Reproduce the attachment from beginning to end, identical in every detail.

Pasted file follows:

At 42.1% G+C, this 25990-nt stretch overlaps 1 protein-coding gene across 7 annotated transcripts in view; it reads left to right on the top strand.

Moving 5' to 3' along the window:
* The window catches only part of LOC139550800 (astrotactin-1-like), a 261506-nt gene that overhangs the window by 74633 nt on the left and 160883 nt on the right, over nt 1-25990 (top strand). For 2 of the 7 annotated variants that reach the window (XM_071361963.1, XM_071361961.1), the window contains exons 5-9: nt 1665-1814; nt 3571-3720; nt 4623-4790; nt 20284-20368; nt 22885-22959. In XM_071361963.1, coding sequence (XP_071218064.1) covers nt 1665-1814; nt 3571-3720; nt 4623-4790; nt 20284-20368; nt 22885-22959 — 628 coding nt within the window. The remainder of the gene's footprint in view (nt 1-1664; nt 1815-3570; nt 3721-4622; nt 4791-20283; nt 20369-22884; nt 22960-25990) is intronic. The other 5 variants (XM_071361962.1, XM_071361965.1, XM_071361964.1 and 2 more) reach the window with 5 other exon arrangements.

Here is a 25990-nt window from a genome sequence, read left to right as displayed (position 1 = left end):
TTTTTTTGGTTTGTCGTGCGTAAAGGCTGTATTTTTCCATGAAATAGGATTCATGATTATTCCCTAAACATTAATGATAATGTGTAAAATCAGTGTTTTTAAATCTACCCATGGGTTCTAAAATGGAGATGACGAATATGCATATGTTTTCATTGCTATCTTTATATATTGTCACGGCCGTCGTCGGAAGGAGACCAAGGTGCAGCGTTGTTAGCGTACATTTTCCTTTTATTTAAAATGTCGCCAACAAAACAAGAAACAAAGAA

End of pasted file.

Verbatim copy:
At 42.1% G+C, this 25990-nt stretch overlaps 1 protein-coding gene across 7 annotated transcripts in view; it reads left to right on the top strand.

Moving 5' to 3' along the window:
* The window catches only part of LOC139550800 (astrotactin-1-like), a 261506-nt gene that overhangs the window by 74633 nt on the left and 160883 nt on the right, over nt 1-25990 (top strand). For 2 of the 7 annotated variants that reach the window (XM_071361963.1, XM_071361961.1), the window contains exons 5-9: nt 1665-1814; nt 3571-3720; nt 4623-4790; nt 20284-20368; nt 22885-22959. In XM_071361963.1, coding sequence (XP_071218064.1) covers nt 1665-1814; nt 3571-3720; nt 4623-4790; nt 20284-20368; nt 22885-22959 — 628 coding nt within the window. The remainder of the gene's footprint in view (nt 1-1664; nt 1815-3570; nt 3721-4622; nt 4791-20283; nt 20369-22884; nt 22960-25990) is intronic. The other 5 variants (XM_071361962.1, XM_071361965.1, XM_071361964.1 and 2 more) reach the window with 5 other exon arrangements.

Here is a 25990-nt window from a genome sequence, read left to right as displayed (position 1 = left end):
TTTTTTTGGTTTGTCGTGCGTAAAGGCTGTATTTTTCCATGAAATAGGATTCATGATTATTCCCTAAACATTAATGATAATGTGTAAAATCAGTGTTTTTAAATCTACCCATGGGTTCTAAAATGGAGATGACGAATATGCATATGTTTTCATTGCTATCTTTATATATTGTCACGGCCGTCGTCGGAAGGAGACCAAGGTGCAGCGTTGTTAGCGTACATTTTCCTTTTATTTAAAATGTCGCCAACAAAACAAGAAACAAAGAA